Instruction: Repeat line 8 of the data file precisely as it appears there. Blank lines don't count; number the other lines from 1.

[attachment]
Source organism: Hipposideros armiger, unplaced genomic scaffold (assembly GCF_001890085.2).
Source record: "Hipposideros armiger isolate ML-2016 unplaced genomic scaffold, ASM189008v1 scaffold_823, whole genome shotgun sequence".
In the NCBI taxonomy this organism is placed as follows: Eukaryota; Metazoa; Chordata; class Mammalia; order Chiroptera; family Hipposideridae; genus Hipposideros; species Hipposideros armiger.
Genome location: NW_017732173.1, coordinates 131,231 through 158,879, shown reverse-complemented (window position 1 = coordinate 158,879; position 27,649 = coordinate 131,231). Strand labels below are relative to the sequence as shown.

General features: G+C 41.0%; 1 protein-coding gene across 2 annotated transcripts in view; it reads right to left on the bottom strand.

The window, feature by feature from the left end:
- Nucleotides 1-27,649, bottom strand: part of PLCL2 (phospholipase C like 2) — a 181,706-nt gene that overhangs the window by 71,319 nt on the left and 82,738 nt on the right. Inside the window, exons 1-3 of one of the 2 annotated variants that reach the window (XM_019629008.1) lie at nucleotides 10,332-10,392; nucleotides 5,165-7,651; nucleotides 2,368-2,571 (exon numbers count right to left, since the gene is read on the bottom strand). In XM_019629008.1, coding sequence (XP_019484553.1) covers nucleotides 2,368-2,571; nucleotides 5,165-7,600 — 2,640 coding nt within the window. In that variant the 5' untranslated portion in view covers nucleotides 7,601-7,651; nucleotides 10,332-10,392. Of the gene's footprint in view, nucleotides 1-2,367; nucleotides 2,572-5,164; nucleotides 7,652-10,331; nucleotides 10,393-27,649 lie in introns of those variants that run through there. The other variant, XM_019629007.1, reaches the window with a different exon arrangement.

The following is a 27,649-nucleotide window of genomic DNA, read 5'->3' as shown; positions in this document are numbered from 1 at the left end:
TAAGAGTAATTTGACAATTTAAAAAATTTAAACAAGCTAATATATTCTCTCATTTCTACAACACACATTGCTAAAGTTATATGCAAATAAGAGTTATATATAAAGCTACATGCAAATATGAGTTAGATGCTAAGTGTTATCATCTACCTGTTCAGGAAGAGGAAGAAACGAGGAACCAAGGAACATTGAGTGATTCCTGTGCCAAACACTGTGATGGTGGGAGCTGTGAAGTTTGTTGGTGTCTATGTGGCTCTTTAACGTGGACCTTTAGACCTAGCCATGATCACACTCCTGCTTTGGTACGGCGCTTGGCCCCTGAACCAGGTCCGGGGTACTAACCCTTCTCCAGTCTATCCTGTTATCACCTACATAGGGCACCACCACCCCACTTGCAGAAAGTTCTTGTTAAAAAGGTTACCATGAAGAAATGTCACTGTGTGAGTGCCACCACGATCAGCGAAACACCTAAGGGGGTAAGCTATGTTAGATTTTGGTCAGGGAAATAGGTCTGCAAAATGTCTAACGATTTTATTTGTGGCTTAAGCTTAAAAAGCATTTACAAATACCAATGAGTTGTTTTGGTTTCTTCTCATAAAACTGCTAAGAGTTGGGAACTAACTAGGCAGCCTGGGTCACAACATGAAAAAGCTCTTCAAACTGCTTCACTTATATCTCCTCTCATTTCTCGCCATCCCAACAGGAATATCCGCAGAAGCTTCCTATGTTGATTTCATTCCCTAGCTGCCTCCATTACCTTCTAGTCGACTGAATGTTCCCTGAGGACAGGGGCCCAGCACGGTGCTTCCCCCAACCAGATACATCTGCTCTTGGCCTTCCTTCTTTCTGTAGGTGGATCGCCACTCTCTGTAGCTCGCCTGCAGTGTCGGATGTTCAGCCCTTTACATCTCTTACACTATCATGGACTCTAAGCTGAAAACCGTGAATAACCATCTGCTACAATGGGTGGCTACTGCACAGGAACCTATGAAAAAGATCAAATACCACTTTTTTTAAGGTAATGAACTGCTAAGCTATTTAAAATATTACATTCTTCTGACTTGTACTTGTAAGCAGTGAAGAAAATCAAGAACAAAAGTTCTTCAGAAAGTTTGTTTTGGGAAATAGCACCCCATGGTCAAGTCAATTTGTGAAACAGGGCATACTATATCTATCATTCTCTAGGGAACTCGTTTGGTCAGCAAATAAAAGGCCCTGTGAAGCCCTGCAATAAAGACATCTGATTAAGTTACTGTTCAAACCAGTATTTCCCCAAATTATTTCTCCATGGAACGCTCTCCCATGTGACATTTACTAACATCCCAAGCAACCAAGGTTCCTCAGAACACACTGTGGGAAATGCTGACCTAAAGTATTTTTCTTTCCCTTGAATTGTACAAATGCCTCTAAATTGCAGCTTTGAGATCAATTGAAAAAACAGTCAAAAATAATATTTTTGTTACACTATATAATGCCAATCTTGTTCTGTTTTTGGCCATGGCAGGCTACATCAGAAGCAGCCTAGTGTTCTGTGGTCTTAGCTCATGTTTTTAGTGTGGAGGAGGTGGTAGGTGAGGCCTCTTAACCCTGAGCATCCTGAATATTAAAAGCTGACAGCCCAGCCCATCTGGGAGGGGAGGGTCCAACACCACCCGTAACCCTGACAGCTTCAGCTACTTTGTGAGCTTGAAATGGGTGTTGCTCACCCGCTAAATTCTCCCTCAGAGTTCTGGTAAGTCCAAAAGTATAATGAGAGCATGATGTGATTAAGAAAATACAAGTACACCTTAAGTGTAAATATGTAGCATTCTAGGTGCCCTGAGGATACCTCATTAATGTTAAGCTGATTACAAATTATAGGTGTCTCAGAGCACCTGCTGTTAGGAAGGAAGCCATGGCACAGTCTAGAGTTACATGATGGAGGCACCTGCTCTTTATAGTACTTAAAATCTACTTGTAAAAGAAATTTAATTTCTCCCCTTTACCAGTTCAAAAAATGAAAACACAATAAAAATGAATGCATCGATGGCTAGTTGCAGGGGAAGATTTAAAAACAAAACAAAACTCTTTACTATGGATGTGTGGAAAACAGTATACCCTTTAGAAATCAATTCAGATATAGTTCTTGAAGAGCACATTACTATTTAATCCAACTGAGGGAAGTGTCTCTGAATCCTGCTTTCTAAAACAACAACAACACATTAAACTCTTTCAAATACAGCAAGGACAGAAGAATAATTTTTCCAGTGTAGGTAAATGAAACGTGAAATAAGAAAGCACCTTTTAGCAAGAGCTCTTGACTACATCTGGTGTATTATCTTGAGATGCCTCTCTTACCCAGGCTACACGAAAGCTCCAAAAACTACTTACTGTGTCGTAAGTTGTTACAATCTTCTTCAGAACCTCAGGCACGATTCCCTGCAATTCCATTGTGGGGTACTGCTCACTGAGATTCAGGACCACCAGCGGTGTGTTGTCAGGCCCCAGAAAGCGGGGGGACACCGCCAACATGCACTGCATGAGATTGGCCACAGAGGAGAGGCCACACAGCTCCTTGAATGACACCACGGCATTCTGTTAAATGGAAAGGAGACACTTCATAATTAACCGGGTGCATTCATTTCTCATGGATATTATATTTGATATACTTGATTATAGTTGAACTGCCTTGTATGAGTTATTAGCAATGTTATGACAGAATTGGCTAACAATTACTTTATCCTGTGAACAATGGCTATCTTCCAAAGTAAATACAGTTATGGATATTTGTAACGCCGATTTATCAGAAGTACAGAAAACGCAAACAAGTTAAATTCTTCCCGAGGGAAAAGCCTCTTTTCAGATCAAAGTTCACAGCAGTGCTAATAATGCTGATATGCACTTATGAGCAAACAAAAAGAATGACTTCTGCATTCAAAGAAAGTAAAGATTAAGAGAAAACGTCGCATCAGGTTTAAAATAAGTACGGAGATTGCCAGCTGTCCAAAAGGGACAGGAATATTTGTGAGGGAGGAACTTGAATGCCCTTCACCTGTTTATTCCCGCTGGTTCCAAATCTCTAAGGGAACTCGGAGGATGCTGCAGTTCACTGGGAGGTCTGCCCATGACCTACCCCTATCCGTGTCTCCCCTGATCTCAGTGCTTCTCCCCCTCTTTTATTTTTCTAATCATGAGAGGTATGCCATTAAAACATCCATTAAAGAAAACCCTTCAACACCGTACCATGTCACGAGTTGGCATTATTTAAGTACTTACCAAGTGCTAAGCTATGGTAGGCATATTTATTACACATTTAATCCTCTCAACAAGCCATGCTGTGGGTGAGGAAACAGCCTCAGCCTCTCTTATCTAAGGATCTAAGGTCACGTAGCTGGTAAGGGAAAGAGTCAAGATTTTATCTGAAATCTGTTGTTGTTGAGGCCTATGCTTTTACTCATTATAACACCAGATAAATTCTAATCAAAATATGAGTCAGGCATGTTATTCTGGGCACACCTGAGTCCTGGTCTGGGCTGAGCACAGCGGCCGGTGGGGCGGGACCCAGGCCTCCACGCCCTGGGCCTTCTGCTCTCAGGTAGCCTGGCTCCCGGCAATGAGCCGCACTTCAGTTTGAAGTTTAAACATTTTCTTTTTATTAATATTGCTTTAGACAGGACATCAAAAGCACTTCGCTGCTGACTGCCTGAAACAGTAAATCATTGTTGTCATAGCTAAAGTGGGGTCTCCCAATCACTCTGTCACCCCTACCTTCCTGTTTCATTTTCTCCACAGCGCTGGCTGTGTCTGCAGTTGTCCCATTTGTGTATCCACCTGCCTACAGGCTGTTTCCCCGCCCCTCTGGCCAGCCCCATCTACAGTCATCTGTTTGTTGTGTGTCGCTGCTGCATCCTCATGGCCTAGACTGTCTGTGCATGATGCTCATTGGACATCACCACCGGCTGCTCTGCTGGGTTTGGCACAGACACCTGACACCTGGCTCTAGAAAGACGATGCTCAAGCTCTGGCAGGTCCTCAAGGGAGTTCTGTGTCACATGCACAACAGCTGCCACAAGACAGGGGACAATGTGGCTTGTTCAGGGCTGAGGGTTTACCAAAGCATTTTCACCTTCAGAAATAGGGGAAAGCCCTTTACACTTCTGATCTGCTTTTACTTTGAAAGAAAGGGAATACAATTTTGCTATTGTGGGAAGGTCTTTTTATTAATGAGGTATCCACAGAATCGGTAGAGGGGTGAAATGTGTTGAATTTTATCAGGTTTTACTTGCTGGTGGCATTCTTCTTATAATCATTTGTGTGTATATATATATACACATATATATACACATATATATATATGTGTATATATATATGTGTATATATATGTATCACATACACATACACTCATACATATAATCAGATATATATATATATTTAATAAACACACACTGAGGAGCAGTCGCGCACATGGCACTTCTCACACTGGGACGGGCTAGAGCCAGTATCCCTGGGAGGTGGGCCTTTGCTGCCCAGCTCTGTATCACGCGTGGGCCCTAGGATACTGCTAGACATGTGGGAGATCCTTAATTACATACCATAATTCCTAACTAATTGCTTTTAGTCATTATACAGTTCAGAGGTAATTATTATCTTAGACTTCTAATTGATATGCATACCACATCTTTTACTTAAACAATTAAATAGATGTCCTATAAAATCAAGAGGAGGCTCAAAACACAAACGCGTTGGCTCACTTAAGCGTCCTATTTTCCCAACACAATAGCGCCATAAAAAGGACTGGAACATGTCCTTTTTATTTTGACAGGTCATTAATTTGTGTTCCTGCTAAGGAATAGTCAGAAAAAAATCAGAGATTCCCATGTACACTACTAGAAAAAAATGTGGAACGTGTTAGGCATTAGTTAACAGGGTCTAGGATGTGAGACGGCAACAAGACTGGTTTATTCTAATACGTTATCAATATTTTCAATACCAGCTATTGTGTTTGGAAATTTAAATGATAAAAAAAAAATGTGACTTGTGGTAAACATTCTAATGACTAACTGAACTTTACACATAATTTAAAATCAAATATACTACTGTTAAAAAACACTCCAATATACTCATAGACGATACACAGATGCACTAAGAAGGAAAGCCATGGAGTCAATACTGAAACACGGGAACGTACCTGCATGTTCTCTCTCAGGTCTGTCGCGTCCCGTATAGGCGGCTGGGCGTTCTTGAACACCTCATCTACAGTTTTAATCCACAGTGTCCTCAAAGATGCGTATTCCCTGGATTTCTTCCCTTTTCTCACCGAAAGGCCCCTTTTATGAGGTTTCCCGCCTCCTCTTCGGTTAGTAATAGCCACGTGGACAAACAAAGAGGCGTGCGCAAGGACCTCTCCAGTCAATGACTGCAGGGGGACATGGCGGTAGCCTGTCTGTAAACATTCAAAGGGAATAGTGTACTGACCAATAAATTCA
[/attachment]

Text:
The following is a 27,649-nucleotide window of genomic DNA, read 5'->3' as shown; positions in this document are numbered from 1 at the left end: